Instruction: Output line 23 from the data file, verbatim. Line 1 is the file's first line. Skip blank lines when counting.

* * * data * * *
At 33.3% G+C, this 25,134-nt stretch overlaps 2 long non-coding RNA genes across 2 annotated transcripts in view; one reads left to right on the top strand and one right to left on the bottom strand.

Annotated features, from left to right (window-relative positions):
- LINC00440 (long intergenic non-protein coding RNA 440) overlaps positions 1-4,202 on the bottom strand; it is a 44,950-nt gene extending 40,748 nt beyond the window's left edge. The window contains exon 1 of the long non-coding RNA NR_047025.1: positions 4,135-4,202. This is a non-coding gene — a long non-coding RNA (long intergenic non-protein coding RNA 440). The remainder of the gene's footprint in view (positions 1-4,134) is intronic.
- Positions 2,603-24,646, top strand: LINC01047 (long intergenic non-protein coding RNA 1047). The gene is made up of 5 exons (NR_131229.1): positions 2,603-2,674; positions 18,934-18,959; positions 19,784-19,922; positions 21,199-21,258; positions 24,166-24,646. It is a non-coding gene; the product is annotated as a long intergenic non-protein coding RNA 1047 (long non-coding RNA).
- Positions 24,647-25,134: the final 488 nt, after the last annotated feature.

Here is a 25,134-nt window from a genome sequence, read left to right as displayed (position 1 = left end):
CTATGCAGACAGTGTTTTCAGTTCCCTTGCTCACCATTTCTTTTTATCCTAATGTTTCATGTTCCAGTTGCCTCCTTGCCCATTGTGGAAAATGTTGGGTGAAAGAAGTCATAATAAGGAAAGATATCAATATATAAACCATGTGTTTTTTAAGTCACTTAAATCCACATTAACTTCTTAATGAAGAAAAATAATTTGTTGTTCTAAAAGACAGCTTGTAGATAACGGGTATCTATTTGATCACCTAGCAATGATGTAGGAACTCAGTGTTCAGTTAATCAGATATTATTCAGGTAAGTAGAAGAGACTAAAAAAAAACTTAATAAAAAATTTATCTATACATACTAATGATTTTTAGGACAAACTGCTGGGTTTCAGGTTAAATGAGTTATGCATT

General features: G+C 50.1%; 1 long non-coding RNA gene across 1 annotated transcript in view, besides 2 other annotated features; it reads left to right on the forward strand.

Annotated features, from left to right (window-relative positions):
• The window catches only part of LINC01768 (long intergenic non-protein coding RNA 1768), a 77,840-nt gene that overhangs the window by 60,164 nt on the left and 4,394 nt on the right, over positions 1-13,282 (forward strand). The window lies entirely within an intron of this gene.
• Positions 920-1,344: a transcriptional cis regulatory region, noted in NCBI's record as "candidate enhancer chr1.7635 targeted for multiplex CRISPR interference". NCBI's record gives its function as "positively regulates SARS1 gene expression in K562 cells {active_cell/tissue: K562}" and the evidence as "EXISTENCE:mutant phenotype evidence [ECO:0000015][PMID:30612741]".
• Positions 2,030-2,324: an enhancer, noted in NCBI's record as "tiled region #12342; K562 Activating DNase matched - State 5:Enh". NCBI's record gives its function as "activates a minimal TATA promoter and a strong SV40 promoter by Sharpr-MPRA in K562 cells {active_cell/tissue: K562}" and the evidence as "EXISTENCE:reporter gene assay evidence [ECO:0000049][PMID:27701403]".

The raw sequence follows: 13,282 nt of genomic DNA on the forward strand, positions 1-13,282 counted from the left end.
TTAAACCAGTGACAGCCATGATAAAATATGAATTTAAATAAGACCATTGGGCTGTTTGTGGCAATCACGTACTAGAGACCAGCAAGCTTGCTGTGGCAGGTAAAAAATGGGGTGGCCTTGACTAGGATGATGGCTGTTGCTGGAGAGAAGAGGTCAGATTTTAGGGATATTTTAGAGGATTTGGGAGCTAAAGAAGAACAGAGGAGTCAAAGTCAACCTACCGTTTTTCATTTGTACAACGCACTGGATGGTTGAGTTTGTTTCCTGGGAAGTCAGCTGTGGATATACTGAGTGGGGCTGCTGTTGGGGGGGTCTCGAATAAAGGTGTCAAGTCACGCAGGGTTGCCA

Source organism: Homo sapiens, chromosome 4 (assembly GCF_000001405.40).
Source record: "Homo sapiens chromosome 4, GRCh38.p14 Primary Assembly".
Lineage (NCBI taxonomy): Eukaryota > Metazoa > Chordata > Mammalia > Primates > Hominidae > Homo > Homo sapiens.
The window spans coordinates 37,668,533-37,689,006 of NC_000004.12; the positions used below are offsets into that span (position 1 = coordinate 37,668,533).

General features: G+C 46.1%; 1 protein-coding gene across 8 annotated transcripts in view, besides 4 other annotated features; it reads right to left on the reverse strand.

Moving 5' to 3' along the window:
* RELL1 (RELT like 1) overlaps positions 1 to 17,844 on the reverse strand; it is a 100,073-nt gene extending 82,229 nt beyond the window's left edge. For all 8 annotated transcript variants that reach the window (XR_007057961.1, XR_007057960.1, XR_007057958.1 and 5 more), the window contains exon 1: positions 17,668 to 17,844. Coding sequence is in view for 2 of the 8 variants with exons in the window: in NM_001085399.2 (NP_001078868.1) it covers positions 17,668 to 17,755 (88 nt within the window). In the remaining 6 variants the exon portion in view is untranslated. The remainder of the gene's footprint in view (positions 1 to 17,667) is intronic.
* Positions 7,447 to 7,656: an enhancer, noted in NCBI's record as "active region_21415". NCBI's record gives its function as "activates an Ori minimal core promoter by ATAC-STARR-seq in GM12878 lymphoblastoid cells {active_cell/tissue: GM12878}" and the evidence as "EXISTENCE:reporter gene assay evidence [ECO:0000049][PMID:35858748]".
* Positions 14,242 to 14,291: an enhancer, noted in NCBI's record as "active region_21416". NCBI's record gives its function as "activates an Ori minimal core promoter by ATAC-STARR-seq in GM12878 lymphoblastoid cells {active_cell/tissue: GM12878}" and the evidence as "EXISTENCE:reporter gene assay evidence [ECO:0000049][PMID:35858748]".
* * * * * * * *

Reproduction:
* Positions 14,242 to 14,291: an enhancer, noted in NCBI's record as "active region_21416". NCBI's record gives its function as "activates an Ori minimal core promoter by ATAC-STARR-seq in GM12878 lymphoblastoid cells {active_cell/tissue: GM12878}" and the evidence as "EXISTENCE:reporter gene assay evidence [ECO:0000049][PMID:35858748]".